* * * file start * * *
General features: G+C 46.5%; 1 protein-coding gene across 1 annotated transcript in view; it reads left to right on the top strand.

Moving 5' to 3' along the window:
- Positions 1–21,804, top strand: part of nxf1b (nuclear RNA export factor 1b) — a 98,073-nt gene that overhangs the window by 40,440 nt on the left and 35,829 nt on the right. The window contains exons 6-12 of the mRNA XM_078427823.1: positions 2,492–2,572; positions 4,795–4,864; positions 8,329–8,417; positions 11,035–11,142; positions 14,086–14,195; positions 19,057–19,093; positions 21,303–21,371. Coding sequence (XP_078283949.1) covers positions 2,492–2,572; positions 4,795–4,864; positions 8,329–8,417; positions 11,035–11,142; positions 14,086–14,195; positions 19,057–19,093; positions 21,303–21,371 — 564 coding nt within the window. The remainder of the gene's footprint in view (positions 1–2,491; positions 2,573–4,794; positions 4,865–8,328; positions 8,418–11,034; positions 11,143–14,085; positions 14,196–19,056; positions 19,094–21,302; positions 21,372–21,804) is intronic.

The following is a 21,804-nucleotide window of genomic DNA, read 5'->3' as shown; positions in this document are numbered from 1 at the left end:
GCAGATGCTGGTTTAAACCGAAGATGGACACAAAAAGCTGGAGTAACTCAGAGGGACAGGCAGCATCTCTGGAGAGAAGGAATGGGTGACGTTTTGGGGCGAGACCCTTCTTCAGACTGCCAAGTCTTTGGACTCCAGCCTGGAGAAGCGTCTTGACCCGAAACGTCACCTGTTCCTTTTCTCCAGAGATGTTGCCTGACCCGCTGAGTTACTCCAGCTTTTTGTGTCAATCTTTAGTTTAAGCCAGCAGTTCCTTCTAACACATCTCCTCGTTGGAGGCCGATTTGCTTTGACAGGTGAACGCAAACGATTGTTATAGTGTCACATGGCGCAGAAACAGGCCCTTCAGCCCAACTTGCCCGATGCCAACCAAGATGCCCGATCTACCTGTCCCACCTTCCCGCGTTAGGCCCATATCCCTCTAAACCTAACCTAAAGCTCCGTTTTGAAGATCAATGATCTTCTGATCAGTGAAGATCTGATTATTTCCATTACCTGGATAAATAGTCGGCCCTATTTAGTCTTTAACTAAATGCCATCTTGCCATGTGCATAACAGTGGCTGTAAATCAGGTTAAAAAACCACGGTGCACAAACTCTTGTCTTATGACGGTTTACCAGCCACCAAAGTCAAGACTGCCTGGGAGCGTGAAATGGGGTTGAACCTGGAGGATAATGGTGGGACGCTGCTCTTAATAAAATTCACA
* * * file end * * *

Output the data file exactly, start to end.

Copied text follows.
General features: G+C 46.5%; 1 protein-coding gene across 1 annotated transcript in view; it reads left to right on the top strand.

Moving 5' to 3' along the window:
- Positions 1–21,804, top strand: part of nxf1b (nuclear RNA export factor 1b) — a 98,073-nt gene that overhangs the window by 40,440 nt on the left and 35,829 nt on the right. The window contains exons 6-12 of the mRNA XM_078427823.1: positions 2,492–2,572; positions 4,795–4,864; positions 8,329–8,417; positions 11,035–11,142; positions 14,086–14,195; positions 19,057–19,093; positions 21,303–21,371. Coding sequence (XP_078283949.1) covers positions 2,492–2,572; positions 4,795–4,864; positions 8,329–8,417; positions 11,035–11,142; positions 14,086–14,195; positions 19,057–19,093; positions 21,303–21,371 — 564 coding nt within the window. The remainder of the gene's footprint in view (positions 1–2,491; positions 2,573–4,794; positions 4,865–8,328; positions 8,418–11,034; positions 11,143–14,085; positions 14,196–19,056; positions 19,094–21,302; positions 21,372–21,804) is intronic.

The following is a 21,804-nucleotide window of genomic DNA, read 5'->3' as shown; positions in this document are numbered from 1 at the left end:
GCAGATGCTGGTTTAAACCGAAGATGGACACAAAAAGCTGGAGTAACTCAGAGGGACAGGCAGCATCTCTGGAGAGAAGGAATGGGTGACGTTTTGGGGCGAGACCCTTCTTCAGACTGCCAAGTCTTTGGACTCCAGCCTGGAGAAGCGTCTTGACCCGAAACGTCACCTGTTCCTTTTCTCCAGAGATGTTGCCTGACCCGCTGAGTTACTCCAGCTTTTTGTGTCAATCTTTAGTTTAAGCCAGCAGTTCCTTCTAACACATCTCCTCGTTGGAGGCCGATTTGCTTTGACAGGTGAACGCAAACGATTGTTATAGTGTCACATGGCGCAGAAACAGGCCCTTCAGCCCAACTTGCCCGATGCCAACCAAGATGCCCGATCTACCTGTCCCACCTTCCCGCGTTAGGCCCATATCCCTCTAAACCTAACCTAAAGCTCCGTTTTGAAGATCAATGATCTTCTGATCAGTGAAGATCTGATTATTTCCATTACCTGGATAAATAGTCGGCCCTATTTAGTCTTTAACTAAATGCCATCTTGCCATGTGCATAACAGTGGCTGTAAATCAGGTTAAAAAACCACGGTGCACAAACTCTTGTCTTATGACGGTTTACCAGCCACCAAAGTCAAGACTGCCTGGGAGCGTGAAATGGGGTTGAACCTGGAGGATAATGGTGGGACGCTGCTCTTAATAAAATTCACA